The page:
Renft defied the country’s authorities to follow in the footsteps of such rock ‘n’ roll heroes as Bill Haley, Chuck Berry, The Animals, The Beatles, and The Rolling Stones, which he’d picked up on by tuning into western radio stations.

East German authorities wavered between tolerating rock music and condemning it as Western and therefore corrupting, which meant Renft’s various bands would occasionally get censored and have their shows canceled.

Official pressure intensified after the Stones played on the other side of the wall in West Berlin in 1965. The East German leaders didn’t feel such bands helped to promote a “socialist youth culture,” not least because so many of the country’s youngsters were imitating the artists’ fondness for having long hair.

After several bands, including Renft’s, were banned, there were violent protests in Leipzig.

By the beginning of the ’70s, the situation had started to ease as the authorities realised some kind of youth culture had to be tolerated.

During this period, the Klaus Renft Combo achieved its greatest success and began writing more and more of its own material.

It was the lyrics to that material, including songs like “Die Ketten Werden Knapper (The Chains Are Getting Tighter), which once again brought the band to the attention of the East German authorities.

One song called “Rockballade Vom Kleinen Otto” (The Rock Ballad of Little Otto), with lyrics by Gerulf Pannach, had references to such sensitive subjects as compulsory military service and escape to the West.

Worried that Renft’s popularity and Pannach’s lyrics might be a dangerous combination, the authorities tried to make them split. They refused.

In 1975, when the band was summoned to Leipzig to have its performance license renewed by the Ministry of Culture, it didn’t even get to perform.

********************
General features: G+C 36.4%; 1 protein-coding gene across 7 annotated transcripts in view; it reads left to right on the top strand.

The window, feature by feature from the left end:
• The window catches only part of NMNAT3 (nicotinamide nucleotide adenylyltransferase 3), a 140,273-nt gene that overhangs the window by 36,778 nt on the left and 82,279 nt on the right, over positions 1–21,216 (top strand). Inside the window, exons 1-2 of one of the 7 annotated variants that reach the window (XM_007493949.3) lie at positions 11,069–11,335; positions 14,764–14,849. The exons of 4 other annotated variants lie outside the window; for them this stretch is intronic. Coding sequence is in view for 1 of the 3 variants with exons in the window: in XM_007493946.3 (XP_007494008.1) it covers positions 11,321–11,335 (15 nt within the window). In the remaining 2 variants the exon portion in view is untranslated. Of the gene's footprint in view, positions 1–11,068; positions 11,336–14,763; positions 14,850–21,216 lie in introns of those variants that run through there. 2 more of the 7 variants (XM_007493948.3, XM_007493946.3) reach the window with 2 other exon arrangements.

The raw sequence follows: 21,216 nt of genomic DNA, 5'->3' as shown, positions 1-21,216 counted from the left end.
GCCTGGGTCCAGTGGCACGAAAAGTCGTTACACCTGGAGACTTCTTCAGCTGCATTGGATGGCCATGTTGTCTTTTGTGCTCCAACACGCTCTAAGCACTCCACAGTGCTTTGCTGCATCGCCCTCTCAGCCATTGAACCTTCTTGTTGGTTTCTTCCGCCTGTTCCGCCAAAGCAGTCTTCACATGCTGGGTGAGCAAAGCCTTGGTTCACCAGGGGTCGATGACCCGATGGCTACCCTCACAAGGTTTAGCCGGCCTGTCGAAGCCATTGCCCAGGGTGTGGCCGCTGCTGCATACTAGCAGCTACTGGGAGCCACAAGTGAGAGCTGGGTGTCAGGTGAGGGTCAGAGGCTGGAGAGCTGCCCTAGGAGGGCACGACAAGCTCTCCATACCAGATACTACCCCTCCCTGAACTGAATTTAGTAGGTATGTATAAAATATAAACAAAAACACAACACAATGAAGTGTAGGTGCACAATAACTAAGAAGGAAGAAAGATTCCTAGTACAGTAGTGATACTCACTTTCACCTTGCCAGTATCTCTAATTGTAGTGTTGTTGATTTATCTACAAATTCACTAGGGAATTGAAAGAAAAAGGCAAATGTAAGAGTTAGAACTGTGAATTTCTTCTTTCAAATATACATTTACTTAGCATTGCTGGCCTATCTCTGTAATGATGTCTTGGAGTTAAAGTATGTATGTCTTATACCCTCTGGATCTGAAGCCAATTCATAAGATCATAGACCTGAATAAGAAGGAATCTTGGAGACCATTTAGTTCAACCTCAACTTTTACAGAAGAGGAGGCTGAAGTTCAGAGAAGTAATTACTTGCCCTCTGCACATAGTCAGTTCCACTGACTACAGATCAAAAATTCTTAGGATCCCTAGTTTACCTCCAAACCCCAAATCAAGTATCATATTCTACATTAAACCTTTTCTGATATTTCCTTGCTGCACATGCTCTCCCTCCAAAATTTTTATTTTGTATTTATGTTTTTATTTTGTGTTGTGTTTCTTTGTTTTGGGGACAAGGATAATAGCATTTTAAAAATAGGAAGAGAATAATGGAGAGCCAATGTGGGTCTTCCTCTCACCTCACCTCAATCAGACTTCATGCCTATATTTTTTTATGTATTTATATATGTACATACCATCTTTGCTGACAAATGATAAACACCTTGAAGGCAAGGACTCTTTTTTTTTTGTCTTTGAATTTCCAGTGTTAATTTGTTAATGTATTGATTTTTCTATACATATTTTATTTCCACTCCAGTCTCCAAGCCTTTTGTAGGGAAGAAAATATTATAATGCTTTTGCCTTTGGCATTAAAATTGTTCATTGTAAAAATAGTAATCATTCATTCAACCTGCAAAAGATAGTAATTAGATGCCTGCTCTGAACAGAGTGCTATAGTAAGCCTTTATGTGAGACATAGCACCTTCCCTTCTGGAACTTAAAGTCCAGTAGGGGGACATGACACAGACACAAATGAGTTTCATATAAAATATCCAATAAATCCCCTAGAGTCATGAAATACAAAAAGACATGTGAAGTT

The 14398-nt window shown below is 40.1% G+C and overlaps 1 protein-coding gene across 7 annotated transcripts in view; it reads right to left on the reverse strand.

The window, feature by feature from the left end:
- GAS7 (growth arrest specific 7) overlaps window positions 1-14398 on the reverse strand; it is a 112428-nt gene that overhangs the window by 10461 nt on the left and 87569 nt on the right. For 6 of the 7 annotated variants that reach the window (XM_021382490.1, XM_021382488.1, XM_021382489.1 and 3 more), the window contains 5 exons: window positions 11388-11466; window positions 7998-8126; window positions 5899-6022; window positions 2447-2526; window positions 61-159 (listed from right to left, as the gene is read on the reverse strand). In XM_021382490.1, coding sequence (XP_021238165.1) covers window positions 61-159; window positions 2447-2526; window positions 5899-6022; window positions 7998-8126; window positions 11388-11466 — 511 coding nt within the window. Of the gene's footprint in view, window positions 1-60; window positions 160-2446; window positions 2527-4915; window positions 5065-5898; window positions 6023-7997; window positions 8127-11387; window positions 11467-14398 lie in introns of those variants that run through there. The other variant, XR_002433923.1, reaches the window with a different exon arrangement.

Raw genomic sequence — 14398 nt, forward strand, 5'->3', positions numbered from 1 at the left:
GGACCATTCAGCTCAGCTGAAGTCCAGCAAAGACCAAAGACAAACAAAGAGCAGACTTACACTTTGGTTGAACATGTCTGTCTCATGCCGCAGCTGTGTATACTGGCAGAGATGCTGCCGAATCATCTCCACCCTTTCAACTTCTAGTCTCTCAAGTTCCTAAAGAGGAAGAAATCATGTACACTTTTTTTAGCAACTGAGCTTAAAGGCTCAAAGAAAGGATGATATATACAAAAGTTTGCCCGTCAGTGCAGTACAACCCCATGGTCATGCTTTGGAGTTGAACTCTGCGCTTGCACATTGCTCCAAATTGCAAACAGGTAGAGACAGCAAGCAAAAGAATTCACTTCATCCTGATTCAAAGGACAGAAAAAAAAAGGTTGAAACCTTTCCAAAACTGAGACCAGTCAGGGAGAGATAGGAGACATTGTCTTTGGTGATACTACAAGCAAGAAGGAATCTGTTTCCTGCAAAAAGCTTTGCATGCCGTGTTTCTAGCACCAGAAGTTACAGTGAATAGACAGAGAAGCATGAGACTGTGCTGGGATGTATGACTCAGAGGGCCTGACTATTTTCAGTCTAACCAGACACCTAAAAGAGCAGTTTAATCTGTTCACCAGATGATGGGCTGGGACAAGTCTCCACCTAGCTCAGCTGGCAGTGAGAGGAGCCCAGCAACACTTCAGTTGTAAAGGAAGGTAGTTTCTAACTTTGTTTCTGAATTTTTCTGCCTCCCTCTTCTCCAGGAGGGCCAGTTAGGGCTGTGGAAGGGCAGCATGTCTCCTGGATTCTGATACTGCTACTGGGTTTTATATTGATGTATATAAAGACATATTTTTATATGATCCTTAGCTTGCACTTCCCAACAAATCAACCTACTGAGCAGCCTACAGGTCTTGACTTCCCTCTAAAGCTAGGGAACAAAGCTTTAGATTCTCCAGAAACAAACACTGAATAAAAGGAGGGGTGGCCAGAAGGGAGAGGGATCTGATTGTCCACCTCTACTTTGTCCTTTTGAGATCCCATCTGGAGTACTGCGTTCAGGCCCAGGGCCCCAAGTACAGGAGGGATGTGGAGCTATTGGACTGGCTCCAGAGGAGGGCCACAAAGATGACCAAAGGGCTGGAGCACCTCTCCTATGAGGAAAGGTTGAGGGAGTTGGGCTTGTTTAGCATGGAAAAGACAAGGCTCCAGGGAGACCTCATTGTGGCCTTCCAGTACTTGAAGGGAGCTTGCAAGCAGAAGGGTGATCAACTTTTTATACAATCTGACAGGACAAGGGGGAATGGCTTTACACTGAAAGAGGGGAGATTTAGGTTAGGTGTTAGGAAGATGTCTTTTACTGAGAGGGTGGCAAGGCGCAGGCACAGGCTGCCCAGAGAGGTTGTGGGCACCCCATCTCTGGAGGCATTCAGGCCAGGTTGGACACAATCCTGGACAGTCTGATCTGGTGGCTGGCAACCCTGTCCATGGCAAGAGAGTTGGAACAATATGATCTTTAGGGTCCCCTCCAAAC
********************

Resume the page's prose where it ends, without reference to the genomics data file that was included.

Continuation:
In recent magazine interviews, Renft described the meeting and said the comrade in charge said the act’s lyrics “have absolutely nothing to do with our socialist reality” and that “the working class is insulted.”

She ended the meeting by saying, “We are here today to inform you that you don’t exist any more.”

Renft had taped the meeting and tried to convince the authorities that he had smuggled a copy to a radio station in West Berlin. But by 1976 he had succumbed to the pressure and moved to West Berlin, where he lived in obscurity working as a sound technician for a theatre.

Pannach was accused of “anti-state agitation,” imprisoned for several months and then “bought free” by West Germany, which paid the German Democratic Republic to allow them both to emigrate.

Renft’s own recordings were no longer issued because the state-run recording company simply wrote him out of their catalogs, which led to the band becoming cult figures of the underground.

One Berlin newspaper described him as “the absent idol of East German youth.”

After the collapse of East Germany in 1989, Renft was able to return and get a second career, although there wasn’t so much to protest about and the lyrics lost their bite in a peacefully reunified Germany.

Some critics felt his 1999 album Als Ob Nichts Gewesen Wäre (As If Nothing Had Been) had something of a frustrated ring to it, as he was beginning to become dogged by the ill health that ended his life.

He is survived by his partner, Heike Stephan, two sons and two daughters.